Only 2 cops on ’22 major discipline reports for Secaucus & HCSO; 1 dispatcher fired


Only two police officers made the 2022 major discipline reports for the Secaucus Police Department, along with the Hudson County Sheriff’s Office, public documents show, with one dispatcher also being fired.

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By John Heinis/Hudson County View

“Dispatcher [Molly Freyer] was involved in a DWI crash while off-duty, whereby one of the passengers suffered serious injuries. Dispatcher was charged with 2nd Degree Assault by Auto, DWI and Possession of Fraudulent License,” the Secaucus PD report says.

“Dispatcher lied to responding police officers who were investigating the crash.”

She, along with Police Officer Matthew Murphy, were terminated last year and those were the only two actions listed on the Secaucus Police Department’s annual report, which was mandated statewide by the New Jersey Attorney General’s Office in 2020.

“[Officer Murphy] engaged in conduct during a road rage incident, while armed and off-duty, that resulted in criminal charges filed by the HCPO for threatening the occupants of another vehicle. He was terminated from his probationary position as a police officer.”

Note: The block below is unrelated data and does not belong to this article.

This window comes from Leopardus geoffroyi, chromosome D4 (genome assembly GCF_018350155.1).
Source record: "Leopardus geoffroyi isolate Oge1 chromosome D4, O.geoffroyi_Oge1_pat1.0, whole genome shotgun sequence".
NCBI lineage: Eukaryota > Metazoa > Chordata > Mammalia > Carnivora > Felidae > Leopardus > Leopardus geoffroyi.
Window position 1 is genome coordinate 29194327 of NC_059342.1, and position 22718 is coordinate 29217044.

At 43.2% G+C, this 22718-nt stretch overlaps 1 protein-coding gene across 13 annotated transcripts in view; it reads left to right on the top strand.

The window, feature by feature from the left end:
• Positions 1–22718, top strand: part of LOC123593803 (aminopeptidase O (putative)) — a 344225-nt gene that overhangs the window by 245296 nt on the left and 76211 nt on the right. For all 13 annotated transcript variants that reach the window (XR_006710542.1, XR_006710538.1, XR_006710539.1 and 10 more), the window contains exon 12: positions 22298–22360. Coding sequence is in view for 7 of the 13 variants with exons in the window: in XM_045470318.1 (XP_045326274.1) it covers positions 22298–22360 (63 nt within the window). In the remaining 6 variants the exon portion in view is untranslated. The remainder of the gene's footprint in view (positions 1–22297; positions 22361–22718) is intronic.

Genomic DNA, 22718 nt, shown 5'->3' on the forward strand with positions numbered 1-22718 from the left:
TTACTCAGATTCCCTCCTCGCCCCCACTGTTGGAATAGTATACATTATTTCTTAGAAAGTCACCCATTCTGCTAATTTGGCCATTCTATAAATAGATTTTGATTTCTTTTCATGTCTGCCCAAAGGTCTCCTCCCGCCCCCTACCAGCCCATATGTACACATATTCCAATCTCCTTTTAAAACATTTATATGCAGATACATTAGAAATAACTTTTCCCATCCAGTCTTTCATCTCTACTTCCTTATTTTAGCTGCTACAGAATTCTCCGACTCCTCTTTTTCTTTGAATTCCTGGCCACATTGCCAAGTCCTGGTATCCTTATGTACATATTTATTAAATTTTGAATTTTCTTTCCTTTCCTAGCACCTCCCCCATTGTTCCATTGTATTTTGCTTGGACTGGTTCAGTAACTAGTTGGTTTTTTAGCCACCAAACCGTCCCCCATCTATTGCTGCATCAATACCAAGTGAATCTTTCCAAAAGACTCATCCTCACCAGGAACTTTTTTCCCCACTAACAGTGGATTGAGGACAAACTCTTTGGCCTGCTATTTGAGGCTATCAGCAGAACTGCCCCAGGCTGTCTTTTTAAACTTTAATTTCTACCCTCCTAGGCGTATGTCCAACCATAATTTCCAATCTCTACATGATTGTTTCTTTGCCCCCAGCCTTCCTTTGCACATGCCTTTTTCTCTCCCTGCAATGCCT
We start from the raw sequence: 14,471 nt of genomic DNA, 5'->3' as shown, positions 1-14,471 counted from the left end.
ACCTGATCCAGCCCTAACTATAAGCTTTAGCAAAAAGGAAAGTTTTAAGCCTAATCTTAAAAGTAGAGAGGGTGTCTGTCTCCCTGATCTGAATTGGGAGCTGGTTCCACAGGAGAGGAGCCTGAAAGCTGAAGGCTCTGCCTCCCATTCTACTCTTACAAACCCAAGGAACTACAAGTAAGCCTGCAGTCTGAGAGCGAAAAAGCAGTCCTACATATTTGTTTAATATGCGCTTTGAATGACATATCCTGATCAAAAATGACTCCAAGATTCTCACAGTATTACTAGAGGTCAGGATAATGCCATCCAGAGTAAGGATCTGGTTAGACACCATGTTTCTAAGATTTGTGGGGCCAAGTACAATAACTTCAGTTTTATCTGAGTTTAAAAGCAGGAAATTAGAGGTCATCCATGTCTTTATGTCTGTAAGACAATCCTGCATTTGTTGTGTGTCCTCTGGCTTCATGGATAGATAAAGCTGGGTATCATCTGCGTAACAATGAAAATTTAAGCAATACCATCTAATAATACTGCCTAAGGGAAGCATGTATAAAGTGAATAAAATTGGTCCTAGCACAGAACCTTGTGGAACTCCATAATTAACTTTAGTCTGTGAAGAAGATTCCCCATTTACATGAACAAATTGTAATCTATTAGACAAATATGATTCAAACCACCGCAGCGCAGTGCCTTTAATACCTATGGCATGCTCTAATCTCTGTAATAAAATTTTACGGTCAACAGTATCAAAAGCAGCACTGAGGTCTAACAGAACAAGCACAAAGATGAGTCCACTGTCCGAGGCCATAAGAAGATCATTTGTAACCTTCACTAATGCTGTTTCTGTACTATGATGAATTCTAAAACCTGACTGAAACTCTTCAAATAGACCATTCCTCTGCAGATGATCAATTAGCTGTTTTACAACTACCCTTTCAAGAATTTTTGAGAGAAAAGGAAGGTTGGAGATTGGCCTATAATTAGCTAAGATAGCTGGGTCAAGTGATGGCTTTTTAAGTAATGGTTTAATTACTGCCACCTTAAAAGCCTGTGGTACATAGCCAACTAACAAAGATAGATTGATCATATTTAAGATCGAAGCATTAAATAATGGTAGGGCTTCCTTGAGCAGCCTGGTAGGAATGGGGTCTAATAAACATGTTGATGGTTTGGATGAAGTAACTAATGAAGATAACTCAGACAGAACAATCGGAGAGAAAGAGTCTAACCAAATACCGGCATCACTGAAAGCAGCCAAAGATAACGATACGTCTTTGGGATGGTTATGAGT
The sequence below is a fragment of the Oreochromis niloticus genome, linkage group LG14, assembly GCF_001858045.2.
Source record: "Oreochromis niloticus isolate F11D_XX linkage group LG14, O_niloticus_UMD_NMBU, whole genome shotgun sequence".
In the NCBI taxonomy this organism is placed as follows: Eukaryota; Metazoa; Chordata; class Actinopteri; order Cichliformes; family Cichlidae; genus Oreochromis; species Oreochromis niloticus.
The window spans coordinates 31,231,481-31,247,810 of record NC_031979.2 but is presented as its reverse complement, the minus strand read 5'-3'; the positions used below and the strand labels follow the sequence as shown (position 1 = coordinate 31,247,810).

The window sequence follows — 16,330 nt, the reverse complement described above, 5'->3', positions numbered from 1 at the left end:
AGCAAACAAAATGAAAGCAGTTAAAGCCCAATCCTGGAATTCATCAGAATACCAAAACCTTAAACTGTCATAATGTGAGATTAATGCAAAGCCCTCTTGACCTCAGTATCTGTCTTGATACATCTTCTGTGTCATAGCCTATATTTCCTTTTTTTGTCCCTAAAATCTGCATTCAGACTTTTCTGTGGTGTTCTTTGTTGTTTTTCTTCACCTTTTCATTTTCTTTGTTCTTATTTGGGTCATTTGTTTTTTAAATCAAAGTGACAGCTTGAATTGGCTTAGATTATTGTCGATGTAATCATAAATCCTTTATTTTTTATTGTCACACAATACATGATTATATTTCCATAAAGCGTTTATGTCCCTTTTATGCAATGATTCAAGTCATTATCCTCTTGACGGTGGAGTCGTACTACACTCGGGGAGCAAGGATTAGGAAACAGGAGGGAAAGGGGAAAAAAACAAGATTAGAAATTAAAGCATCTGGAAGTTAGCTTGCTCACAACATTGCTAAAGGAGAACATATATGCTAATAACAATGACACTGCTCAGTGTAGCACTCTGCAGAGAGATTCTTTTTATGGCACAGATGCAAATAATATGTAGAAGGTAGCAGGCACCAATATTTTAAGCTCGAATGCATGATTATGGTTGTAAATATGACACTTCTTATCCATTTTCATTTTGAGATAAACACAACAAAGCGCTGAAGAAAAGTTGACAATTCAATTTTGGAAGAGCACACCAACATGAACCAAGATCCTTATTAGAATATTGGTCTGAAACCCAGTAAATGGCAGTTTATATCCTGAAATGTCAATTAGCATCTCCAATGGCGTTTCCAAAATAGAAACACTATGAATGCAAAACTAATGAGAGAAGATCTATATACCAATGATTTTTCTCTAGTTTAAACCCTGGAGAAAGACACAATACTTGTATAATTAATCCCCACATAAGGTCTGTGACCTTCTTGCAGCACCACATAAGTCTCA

In their only disciplinary action listed from 2022, Hudson County Sheriff’s Officer Joseph Llave was suspended for 15 days after camera footage from the courthouse showed him roughing up and escorting a man out of the courthouse who wasn’t given the opportunity to leave on his own.

“His interview and report were inconsistent with what was on video. Officer Llave’s conduct was a violation of the Attorney General’s Use of Force Policy and a violation of the Hudson County Sheriff’s Office Rules and Regulations Use of Force Topic,” the incident description says.

“Additionally, Officer Llave’s demeanor with the complainant was found to be in
violation of the Hudson County Sheriff’s Rules and Regulations.”

The Kearny and West New York Police Departments, along with the Hudson County Prosecutor’s Office, did not report any major discipline pertaining to suspensions, terminations, or resignations in 2022.

The Harrison and Guttenberg Police Department also reported the same, as HCV previously mentioned.

Additionally, the Jersey City Police Department suspended six officers and fired three – while one forfeited his job after pleading guilty to a crime – last year, while the Hoboken Police Department had two cops resign, one retire, and seven face major discipline.

New Jersey law enforcement agencies are technically required to post on their website by January 31st of each year, but many still just submit to the AG’s office through an online portal.

The state’s annual database has also not been updated with each department’s major discipline report yet.

At this point, the reports from the East Newark, Bayonne, and North Bergen Police Departments are still not yet available.


Correction: This story was updated to reflect that the Kearny Police Department did not have any major discipline reported for 2022.

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